For mature YA's and adults it's an award winning read, quite intense yet uplifting. Such a difficult story to tell right... Elizabeth Wein deserves accolades for her creative presentation. I was a little irritated with the point of view jumping around from first to third and back again... and also the inconsistencies in what Queenie should know of Maddie versus the great amount of detail she shares. Thus the four stars. However, once the tale is told the reader understands this and I found in going back and listening to previously irritating spots... knowing the end made them brilliant. WWII as experienced in occupied France as a prisoner and spy was new for me and I enjoyed the historical insight. The resilience of the main characters makes what they endure much more bearable for the reader. It has the feel of "The Potato Peel Pie Society." I will read again.

    8 of 11 people found this review helpful
  •  
    LAVON NITCHER 08-02-17 Member Since 2014
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    "A Worthy Read"

    This book gave me a look at a period in history that I knew little about. I enjoyed every minute.

    1 of 1 people found this review helpful
  •  
    Daniel T. Campbell Hillsborough, NC 07-26-17
    Daniel T. Campbell Hillsborough, NC 07-26-17 Member Since 2016
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    "Achingly good"

    I doubt a review can do the book justice. The balance of plot, character, tension... is all just so. Poignant. Poised. And with no punches pulled, but lovingly - not brutally - realistic.

    1 of 1 people found this review helpful
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  • K. Bridges
    UK
    7/23/17
    Overall
    Performance
    Story
    "Heartstoppingly brilliant"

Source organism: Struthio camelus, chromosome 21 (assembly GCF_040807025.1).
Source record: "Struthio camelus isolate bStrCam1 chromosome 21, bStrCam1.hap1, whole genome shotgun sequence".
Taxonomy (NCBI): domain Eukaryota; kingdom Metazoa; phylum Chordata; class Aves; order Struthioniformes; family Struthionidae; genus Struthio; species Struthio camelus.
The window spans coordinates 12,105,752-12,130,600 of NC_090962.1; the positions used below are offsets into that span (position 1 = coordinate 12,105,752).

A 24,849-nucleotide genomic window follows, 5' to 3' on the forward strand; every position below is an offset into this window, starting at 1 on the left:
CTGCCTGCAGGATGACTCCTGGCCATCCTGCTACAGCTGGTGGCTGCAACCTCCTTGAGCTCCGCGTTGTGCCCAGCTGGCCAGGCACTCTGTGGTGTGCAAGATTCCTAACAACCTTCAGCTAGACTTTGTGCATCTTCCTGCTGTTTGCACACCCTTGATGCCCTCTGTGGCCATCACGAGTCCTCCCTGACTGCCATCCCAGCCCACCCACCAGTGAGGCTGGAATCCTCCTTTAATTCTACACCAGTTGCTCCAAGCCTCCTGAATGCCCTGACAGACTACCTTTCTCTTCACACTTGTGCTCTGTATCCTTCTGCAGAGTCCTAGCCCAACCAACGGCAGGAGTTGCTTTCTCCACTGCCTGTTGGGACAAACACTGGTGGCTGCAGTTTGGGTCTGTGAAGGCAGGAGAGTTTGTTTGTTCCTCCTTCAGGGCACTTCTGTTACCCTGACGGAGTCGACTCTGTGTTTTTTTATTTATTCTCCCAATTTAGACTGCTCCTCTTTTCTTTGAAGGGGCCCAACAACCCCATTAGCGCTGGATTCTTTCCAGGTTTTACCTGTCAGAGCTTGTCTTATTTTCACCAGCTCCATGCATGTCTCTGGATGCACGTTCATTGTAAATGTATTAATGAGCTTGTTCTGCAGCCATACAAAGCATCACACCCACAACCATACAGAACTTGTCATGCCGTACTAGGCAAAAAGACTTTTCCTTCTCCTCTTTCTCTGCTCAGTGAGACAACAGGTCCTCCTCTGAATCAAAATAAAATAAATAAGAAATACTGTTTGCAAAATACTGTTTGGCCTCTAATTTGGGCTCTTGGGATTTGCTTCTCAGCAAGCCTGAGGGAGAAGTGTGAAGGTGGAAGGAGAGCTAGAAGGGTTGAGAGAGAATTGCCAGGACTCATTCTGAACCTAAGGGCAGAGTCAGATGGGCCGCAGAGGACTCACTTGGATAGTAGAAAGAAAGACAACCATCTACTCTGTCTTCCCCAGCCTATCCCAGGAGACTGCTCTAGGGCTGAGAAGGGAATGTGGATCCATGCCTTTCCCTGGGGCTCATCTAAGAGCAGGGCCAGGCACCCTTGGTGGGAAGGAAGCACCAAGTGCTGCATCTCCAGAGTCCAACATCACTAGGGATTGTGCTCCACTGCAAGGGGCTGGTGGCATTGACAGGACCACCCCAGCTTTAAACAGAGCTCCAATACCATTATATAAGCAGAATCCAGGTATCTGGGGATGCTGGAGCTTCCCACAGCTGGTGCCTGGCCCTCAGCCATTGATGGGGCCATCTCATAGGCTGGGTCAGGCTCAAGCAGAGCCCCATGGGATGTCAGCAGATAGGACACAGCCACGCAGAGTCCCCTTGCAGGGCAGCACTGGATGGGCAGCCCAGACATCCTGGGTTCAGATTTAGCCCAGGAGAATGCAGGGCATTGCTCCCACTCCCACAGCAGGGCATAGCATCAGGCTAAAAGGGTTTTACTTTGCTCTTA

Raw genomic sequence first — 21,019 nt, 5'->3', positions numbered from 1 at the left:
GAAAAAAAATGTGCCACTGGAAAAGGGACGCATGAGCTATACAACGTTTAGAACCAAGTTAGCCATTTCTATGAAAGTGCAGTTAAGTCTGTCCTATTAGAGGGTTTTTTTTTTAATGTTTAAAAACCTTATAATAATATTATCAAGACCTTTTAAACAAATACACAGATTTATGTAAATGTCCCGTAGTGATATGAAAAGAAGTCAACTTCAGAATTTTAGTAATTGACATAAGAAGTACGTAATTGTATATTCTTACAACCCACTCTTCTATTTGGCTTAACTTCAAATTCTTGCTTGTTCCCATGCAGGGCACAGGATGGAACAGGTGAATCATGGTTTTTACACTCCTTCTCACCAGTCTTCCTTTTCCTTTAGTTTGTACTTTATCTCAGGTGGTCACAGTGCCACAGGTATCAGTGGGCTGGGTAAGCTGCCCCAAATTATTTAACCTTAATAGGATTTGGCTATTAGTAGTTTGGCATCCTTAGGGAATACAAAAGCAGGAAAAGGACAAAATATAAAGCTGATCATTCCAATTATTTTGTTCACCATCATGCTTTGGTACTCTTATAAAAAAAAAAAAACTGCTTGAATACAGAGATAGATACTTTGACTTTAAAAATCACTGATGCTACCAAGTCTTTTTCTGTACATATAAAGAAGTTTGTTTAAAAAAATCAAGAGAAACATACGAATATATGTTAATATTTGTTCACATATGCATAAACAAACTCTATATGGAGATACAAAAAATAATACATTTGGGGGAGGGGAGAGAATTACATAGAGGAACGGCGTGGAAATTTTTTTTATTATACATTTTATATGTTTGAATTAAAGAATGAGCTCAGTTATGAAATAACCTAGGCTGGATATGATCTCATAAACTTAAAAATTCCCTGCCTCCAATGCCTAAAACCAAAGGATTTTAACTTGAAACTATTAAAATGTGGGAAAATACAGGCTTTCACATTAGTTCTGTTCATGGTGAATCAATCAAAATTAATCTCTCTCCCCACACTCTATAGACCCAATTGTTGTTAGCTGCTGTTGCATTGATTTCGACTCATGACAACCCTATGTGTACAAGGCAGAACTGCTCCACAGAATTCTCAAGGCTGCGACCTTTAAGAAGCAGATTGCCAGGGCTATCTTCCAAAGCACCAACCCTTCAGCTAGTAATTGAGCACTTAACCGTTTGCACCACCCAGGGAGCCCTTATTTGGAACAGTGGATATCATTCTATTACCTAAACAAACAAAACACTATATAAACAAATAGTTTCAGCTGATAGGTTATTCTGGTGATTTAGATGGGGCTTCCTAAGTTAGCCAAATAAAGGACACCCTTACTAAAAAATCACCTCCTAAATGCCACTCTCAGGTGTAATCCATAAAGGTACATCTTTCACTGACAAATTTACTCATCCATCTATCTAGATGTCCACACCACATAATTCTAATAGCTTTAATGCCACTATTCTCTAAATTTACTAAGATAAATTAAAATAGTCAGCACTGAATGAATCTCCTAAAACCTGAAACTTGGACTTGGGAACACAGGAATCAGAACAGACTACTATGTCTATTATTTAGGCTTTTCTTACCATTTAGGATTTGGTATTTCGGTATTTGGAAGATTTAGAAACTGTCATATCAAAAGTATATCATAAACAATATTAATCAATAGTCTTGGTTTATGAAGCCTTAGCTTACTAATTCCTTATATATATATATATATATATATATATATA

Would you recommend this audiobook to a friend? If so, why?

    Yes, I already have. I loved the story and I know it will appeal to people who like Political History


    What other book might you compare Code Name Verity to, and why?

    None really, it's just different


    Have you listened to any of Morven Christie and Lucy Gaskell ’s other performances? How does this one compare?

    I have listened to Morven Christie before and know she is brilliant but Lucy Gaskell was equally so.


    Did you have an emotional reaction to this book? Did it make you laugh or cry?

    Yes, it's heartbreaking and uplifting at the same time


    Any additional comments?

    I loved it - listen to it!

    0 of 0 people found this review helpful
  • Rebecca Bradley
    4/19/17
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    "Utterly brilliant"
    If you could sum up Code Name Verity in three words, what would they be?

    I loved this book and all the more for listening to it as an audiobook. The narrators did a fantastic job. Because the story is told in first person by two different people, you feel as though they are talking to you, not that you are listening to a story. It is beautifully written and emotional. Loved it.


    0 of 0 people found this review helpful
  • Myra Noyce
    6/13/16
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    "Disappointing"

    Tedious boring ,and laborious ,I was extremely disappointed ,I found it fragmented .i will be looking to returning this audio book

    0 of 0 people found this review helpful
  • maziej
    3/21/16
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    "Great read, listen to authors notes"

    Wonderful story full of well crafted characters. I laughed out lied and wept big tears.